Trapped at the Border: Asylum seekers protest Matamoros camp conditions

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Trapped at the Border: Asylum seekers protest Matamoros camp conditions

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On October 25, 2020, over fifty of 1000+ people in the Matamoros Border Camp gathered along the barbed-wire fence to protest their living conditions. The Migrant Protection Protocols (M.P.P.), a Trump Executive Order, requires many Spanish-speaking asylum seekers to stay in Northern Mexico until granted a court date. In March 2020, the administration sealed U.S. borders and closed immigration courts as part of the COVID-19 emergency response. Many asylum seekers trapped in the camps may never get a full hearing.

Although protests could provoke retaliation from Mexican and U.S. immigration officials, these families demonstrated because they felt desperate. As in much of the southern border, cartels plague the Brownsville-Matamoros region. Many South and Central American migrants have experienced kidnapping, theft, extortion, and rape on their journeys through Mexico. In the camps, bounded by a fifteen-foot fence and heavily armed security forces, they face daily threats from poisonous snakes, hurricanes, flooding, and unsanitary conditions. Because the Mexican government does not give camp occupants sufficient resources, nonprofit organizations like Catholic Charities and Team Brownsville provide food, water, and medical care. On the day of the protest, two U.S. citizens from a Methodist ministry stood with demonstrators inside the camp.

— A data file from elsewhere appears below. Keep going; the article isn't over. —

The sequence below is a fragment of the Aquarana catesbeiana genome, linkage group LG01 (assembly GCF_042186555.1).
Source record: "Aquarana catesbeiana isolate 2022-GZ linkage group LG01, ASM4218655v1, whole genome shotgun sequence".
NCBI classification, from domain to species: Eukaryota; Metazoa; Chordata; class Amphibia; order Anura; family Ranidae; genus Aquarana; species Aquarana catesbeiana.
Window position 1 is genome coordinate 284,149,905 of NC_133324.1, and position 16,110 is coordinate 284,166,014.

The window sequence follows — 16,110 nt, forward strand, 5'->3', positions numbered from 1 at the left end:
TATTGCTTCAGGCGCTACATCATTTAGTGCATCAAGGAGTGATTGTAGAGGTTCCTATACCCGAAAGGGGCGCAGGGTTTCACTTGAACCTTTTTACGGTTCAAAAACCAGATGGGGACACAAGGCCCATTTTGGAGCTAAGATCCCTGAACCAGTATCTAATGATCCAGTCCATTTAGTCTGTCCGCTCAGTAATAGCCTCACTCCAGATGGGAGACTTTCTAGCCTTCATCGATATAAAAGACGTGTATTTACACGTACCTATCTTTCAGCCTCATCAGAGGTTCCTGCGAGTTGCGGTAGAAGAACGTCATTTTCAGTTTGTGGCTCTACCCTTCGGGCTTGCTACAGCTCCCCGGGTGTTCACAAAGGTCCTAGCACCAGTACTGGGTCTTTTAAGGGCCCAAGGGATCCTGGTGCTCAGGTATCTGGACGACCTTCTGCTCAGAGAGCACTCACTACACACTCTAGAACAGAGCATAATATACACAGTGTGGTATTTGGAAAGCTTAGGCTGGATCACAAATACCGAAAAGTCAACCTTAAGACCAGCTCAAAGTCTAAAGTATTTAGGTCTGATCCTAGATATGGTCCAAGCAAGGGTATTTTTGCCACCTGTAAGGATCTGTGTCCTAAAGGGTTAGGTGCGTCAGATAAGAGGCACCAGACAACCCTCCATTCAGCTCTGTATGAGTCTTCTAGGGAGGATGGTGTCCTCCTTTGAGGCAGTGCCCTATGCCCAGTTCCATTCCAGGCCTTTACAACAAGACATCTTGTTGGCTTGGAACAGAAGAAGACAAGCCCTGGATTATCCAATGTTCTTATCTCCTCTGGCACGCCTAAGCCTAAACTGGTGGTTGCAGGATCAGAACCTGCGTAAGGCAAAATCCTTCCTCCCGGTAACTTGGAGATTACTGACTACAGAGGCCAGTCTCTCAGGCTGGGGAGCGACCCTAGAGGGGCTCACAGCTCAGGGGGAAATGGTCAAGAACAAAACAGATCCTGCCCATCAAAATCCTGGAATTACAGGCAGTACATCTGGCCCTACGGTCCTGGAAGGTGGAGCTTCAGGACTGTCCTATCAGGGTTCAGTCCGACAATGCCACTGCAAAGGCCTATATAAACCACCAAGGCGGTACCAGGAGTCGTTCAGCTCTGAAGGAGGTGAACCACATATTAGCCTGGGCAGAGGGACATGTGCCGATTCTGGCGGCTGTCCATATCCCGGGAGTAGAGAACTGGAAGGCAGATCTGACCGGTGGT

The asylum seeker who organized this demonstration sent her two daughters (ages 9 and 11) across the Rio Grande, accompanied only by a cartel-affiliated coyote (guide), to turn themselves into Customs and Border Protection (CBP). While she misses her daughters every day, she believes that separation is safer for them than remaining in Mexico or returning to Honduras. She trusts that God will protect everyone in the Matamoros camp because their cause is just. After the protest, I held her hand through the gate’s wire diamonds and promised to pray.

Some protesters held signs with Bible verses like Matthew 25:35-40, while others called for the protection of LGBTQ+ migrants and an end to MPP. Many protesters addressed the U.S. presidential election. Voten inteligentemente, one sign reads – vote intelligently. Joe Biden promised that, if elected, he would repeal M.P.P. within the first hundred days of his presidency. Asylum seekers realize that without a leadership change, they have very little chance of entering the U.S. I witnessed this reality while I stood in an hour-long customs line, waiting to cross the International Bridge back into Brownsville. The line held a mix of Mexican and U.S. citizens, including a family carrying spider-shaped piñatas and orange-frosted cupcakes for a Halloween party. A group of two adults and three children passed me in line. I watched them approach CBP officers, a journalist following close behind. Five minutes later, a security officer was escorting the family back to Matamoros. The journalist noticed me watching and stopped to explain: “They asked for asylum, but CBP said no. They have to wait in Mexico.”

“No somos malas personas. Solo queremos vivir.” The mother repeated this phrase like a mantra as she passed us, holding her six-year-old daughter’s hand. We are not bad people. We just want to live.

*This is a photograph that I took on my cell phone outside the Matamoros, Mexico border camp on Sunday, October 25, 2020. Faces are blurred to protect their privacy.

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This item was submitted on November 10, 2020 by Aubrey Parke using the form “Share Your Story” on the site “A Journal of the Plague Year”:

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